- Future third Vice President Aaron Burr set up Dolley Payne Todd on on the 18th-century equivalent of a blind date with longtime bachelor and older man John Madison, then a U.S. Representative. A hot romance ensued, and the young widow and future fourth president wed. Dolley would go on to make history as the First Lady who not only popularized ice cream in the White House, but also saved a famous portrait of George Washington when the British set the president’s house on fire. In the summer, those with free timed tickets walk through the furnished Dolley Todd House (a.k.a. Todd House), where she lived with her first husband. The one-hour tour also includes the Bishop White House. 4th & Walnut Streets, (215) 965-2305, nps.gov/inde
- Even after two decades of marriage, George Washington had goo-goo eyes for his wife Martha. The couple feted their 20th wedding anniversary at the Powel House, where guests danced the night away—most likely into the wee, small hours. A tour of the well-preserved Old City home reveals a letter from the president thanking the Powels for their hospitality. 244 S. 3rd Street, (215) 627-0364, philalandmarks.org
- The Colonial gossip mill went wild when Elizabeth Emlen Physick left her husband, the esteemed Dr. Phillip Syng Physick, known as the father of American surgery. After the couple’s separation, Emlen Physick retained her fortune, thanks to one of the nation’s first pre-nuptial agreements, but lost custody of her children, who were permitted to visit her in her new Pine Street home on Sundays. Tours of the Physick House recount the unhappy melodrama, and tell of the doctor’s many medical accomplishments and celebrity patients, including Dolley Madison, Benjamin Rush and Chief Justice John Marshall. 321 S. 4th Street, (215) 925-7866, philalandmarks.org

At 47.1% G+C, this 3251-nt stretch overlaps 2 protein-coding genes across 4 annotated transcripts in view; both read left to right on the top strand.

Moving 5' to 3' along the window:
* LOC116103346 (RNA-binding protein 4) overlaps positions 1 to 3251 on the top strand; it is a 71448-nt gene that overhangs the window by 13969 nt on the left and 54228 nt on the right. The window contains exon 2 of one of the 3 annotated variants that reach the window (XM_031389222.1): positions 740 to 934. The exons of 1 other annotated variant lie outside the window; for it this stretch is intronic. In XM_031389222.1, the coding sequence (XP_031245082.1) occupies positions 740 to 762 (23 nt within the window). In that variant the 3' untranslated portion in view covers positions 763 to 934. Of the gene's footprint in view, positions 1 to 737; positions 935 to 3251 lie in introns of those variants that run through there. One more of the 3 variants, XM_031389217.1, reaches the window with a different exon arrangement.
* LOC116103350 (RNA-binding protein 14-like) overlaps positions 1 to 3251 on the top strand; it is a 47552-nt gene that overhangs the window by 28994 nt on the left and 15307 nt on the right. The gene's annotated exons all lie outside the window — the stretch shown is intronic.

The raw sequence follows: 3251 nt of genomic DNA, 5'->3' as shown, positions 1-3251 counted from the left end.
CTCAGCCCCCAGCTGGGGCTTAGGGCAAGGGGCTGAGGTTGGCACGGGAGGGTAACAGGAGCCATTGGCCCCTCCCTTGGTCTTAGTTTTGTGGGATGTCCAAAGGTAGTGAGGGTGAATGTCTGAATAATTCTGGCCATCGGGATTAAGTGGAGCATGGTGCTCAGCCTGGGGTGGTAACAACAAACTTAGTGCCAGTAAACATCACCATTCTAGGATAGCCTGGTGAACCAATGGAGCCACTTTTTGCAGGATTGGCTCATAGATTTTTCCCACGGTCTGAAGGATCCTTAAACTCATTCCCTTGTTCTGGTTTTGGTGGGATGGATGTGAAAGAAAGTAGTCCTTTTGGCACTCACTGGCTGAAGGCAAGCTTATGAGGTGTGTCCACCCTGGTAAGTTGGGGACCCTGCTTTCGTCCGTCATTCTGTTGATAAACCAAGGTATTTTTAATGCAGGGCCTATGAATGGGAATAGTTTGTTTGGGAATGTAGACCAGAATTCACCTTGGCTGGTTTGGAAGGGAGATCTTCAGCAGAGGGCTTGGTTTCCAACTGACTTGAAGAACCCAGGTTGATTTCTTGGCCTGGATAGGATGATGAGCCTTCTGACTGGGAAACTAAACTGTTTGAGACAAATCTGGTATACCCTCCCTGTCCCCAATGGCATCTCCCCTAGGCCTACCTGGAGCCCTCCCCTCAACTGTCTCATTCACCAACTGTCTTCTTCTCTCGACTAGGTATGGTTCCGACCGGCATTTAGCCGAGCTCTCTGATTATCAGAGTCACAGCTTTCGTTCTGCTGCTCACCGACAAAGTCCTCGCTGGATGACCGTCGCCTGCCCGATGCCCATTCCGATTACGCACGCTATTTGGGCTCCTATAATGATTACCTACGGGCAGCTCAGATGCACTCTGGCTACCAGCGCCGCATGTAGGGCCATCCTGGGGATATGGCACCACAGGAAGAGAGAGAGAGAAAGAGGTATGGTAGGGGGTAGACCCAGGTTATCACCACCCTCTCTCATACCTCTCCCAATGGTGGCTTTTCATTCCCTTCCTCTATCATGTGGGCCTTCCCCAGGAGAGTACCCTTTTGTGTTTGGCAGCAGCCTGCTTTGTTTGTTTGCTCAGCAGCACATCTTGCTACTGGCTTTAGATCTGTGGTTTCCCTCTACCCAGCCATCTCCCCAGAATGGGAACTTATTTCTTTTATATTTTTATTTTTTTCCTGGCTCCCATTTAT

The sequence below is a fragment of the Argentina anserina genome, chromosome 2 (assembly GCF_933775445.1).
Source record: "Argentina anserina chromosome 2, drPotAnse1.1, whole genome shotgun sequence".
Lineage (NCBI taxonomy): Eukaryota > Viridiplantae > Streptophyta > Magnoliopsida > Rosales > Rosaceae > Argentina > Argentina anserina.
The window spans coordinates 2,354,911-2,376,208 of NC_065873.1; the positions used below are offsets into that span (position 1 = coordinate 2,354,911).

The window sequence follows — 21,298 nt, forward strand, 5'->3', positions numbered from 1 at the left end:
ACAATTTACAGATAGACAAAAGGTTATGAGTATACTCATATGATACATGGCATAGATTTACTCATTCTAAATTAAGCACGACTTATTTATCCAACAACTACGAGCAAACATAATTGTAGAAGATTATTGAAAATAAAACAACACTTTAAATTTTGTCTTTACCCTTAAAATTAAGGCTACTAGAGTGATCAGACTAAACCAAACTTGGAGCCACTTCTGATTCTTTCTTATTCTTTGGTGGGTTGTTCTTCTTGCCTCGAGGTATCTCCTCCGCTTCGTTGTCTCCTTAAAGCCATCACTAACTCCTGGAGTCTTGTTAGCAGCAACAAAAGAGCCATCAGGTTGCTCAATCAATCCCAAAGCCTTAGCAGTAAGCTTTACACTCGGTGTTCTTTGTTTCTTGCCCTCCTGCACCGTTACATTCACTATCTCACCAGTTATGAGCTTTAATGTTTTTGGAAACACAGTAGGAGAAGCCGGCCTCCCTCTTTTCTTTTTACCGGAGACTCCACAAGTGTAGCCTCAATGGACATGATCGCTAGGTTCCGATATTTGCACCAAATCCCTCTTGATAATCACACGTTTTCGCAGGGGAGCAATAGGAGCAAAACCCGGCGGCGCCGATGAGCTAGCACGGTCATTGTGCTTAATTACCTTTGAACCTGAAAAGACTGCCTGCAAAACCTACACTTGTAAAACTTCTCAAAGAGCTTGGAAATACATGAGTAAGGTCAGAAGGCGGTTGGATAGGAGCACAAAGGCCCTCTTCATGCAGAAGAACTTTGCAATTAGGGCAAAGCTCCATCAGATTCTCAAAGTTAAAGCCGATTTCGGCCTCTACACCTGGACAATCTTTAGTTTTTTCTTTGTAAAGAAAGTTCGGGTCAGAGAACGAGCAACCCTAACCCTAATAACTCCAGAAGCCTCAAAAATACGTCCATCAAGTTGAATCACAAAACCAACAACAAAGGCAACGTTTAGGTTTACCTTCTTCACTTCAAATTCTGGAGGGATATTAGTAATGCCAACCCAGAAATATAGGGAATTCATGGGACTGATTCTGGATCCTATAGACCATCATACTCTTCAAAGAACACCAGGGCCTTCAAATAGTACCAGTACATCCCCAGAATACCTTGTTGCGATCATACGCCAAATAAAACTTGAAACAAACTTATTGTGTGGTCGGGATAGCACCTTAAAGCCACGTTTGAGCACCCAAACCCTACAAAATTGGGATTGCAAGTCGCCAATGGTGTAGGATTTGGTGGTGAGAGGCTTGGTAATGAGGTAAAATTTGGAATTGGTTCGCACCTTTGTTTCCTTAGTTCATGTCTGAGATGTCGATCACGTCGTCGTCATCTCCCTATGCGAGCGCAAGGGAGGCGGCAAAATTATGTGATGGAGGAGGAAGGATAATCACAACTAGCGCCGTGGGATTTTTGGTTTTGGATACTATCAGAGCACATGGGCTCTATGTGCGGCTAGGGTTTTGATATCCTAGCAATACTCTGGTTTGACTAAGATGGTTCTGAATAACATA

- George Washington’s stern portraits belie his underrated love of a good party. To celebrate the signing of the U.S. Constitution, he and 54 of his closest friends headed to City Tavern for an epic bender, downing 54 bottles of Madeira, 60 bottles of claret, 22 bottles of porter, 12 bottles of beer, eight bottles of hard cider, eight bottles of Old Stock Colonial whiskey and seven large bowls of spiked punch. Today, the restaurant’s costumed servers would certainly cut off such a rowdy display of consumption. 138 S. 2nd Street, (215) 413-1443, citytavern.com